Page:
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Decriminalising ganja a form of tourist attraction?

David Jessop, Contributor

A debate is just beginning that is unlikely to reach a conclusion anytime soon. It relates to ganja and tourism and follows from the decision by Jamaica and in time, possibly others in the Caribbean, to decriminalise the holding of small quantities of marijuana and its use for medicinal and religious purposes.

The measure, which, in Jamaica, is domestic in its intent, responds to long-standing pressure for change, but may well for a variety of reasons come to be a form of tourism attraction.

In the United States, where the states of Colorado and Washington have legalised the narcotic, reports in the local and national media suggest that this is resulting in a surge in visitor arrivals and an upturn in tax revenues. Although it is clear that events like Hempfest in Seattle attract around 30,000 participants to sample products competing for an annual cannabis cup, officials argue that interstate marijuana tourism remains a myth.

Online tourism visitor trends

However, recent interviews by NBC with industry analysts who measure online tourism visitor trends suggest that there has been a 10 per cent increase in hits on hotel and destination sites when there are ganja-related events in the two states.

In The Netherlands, there is no doubt, with up to two million tourists a year visiting licensed coffee shops where cannabis is available. This is despite recent court rulings and pressure from neighbouring states to ban the use of the product by visitors - a decision many coffee shops and some big cities have decided to ignore on the basis of the nation's laissez faire approach to social issues, and out of concern for the negative impact on tourism.

What all this suggests is that news of the decriminalisation of the possession of ganja in Jamaica may spur the arrival of additional visitors.

Opinions are, to say the least, mixed.

At the Caribbean Tourism Organisation's (CTO) recent state of the industry conference held in the United States Virgin Islands (USVI), a panel discussed the issue of marijuana tourism, partly in a wellness tourism context.

Hugh Riley, CTO's secretary general, said that there was need to debate the facts. "We can pretend it doesn't exist and the rest of the world isn't talking about it. At the end of the day, we have to make decisions that are in the best interest of the people of the Caribbean," he said. "It is entirely up to destinations within and outside of the Caribbean to determine whether they want to use marijuana as a magnet to draw tourists," he added. "It is a factor, we have to discuss it, and we are going to study it further."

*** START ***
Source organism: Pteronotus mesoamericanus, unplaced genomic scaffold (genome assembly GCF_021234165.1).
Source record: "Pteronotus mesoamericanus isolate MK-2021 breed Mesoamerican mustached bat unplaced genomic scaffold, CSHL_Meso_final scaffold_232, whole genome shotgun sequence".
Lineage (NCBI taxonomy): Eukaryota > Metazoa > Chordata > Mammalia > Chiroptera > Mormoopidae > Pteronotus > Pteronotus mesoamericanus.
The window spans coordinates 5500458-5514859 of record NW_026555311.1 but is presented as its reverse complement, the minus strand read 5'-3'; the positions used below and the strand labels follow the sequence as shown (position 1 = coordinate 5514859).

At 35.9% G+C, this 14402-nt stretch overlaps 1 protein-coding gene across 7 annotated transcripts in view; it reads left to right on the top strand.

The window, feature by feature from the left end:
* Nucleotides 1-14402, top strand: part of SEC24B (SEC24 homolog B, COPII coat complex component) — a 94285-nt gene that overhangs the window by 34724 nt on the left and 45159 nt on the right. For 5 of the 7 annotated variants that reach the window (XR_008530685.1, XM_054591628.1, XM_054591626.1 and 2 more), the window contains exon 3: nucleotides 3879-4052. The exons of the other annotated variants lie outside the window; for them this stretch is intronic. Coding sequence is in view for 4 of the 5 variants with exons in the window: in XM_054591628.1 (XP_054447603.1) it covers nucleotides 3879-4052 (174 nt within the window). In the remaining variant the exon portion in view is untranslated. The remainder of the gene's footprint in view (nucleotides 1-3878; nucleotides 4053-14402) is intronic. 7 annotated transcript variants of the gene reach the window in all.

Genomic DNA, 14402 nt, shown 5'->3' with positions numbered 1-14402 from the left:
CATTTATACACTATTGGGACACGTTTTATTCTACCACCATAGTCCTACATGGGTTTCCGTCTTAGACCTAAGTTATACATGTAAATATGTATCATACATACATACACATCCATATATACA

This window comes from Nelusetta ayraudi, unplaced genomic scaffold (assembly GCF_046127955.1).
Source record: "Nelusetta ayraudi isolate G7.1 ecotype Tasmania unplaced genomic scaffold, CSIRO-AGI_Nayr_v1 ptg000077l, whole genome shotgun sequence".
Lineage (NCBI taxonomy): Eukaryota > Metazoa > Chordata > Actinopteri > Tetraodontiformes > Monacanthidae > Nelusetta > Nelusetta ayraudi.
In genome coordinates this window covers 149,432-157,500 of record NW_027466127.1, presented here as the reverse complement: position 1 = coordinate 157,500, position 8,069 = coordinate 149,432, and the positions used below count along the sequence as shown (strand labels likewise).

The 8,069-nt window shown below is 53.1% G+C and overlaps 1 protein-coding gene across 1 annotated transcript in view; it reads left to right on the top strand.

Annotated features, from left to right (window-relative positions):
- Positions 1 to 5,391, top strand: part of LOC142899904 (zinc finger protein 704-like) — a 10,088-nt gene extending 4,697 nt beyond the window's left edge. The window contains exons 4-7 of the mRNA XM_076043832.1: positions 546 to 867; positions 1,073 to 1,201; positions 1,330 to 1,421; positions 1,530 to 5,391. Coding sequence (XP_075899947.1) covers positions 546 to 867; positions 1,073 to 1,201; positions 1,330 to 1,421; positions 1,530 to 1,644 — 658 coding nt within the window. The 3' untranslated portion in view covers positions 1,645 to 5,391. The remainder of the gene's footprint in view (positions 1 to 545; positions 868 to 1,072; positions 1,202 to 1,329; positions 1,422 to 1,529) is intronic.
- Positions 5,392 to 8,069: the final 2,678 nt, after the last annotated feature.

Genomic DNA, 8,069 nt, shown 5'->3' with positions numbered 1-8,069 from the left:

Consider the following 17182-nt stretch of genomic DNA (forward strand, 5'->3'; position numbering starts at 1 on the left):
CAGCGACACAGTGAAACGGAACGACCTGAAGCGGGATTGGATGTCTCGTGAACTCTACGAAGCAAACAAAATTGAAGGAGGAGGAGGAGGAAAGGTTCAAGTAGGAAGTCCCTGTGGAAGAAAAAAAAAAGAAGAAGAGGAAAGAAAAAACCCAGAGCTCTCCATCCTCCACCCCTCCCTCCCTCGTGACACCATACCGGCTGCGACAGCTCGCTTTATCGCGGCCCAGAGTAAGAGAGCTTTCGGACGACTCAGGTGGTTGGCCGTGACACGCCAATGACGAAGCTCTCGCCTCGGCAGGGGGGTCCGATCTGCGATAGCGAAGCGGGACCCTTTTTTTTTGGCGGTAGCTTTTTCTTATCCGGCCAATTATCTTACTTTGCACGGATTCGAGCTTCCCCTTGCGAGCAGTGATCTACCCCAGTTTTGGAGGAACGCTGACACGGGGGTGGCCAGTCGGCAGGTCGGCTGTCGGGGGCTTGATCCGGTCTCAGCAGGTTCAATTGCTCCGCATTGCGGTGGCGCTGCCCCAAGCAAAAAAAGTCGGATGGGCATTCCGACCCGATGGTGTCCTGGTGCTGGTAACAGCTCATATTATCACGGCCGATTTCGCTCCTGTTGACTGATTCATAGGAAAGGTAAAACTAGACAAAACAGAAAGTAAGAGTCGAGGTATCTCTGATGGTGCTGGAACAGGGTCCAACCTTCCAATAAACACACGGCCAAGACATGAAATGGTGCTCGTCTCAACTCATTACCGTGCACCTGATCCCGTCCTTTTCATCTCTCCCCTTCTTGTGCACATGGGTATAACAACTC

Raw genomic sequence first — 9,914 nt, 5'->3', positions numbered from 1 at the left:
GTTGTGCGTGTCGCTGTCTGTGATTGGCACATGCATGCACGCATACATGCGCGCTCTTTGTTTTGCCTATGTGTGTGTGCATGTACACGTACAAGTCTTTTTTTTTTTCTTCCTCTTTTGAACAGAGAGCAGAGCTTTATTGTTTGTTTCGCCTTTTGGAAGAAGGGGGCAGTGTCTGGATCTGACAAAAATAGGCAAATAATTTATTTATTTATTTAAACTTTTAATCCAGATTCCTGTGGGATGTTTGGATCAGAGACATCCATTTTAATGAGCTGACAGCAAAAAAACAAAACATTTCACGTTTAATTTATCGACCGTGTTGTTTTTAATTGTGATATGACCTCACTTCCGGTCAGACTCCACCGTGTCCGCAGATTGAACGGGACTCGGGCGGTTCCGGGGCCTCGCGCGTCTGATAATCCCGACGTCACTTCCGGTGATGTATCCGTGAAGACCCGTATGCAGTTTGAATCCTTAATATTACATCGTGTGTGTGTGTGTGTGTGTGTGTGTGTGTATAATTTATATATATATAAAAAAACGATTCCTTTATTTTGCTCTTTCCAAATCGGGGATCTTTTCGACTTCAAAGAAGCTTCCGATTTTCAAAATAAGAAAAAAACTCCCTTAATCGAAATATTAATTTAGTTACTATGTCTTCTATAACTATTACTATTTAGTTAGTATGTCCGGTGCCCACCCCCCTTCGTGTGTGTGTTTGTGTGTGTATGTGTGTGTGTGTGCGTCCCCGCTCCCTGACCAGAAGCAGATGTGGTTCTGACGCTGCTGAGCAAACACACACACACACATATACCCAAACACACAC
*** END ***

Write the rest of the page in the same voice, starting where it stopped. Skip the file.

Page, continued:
One voice urging caution, however, was that of Dr James Hospedales, the executive director of the region's Caribbean Public Health Agency. In a careful evidence-based presentation, he summarised: "Proceed with an abundance of caution, given the significant adverse effects of cannabis smoking on health and social and occupational functioning, and especially so among youth."

In contrast, Terrence Nelson, a member of the USVI legislature, advocated that the region "should adopt and adapt cannabis as a Caribbean commodity" and called for the creation of a Caribbean cannabis trade organisation "to market Caribbean marijuana tourism," the proceeds of which could finance infrastructure upgrades and enable the region to compete with other health and wellness destination markets.

The issue of ganja tourism, whether for medicinal purposes or for personal enjoyment, will remain controversial as its use raises many other questions that the authorities in the region's tourism feeder markets also have to consider. These range from accidental possession by a returning visitor, to the confused message that consumption is alright, but production remains illegal because of its links to major organised crime networks and its use to fund criminal or terrorist acts.

No one would deny that some visitors partake when they visit, or that the legal availability of ganja may be an additional attraction. However, tourism as an industry needs a much broader understanding. Until then, it should proceed warily. 

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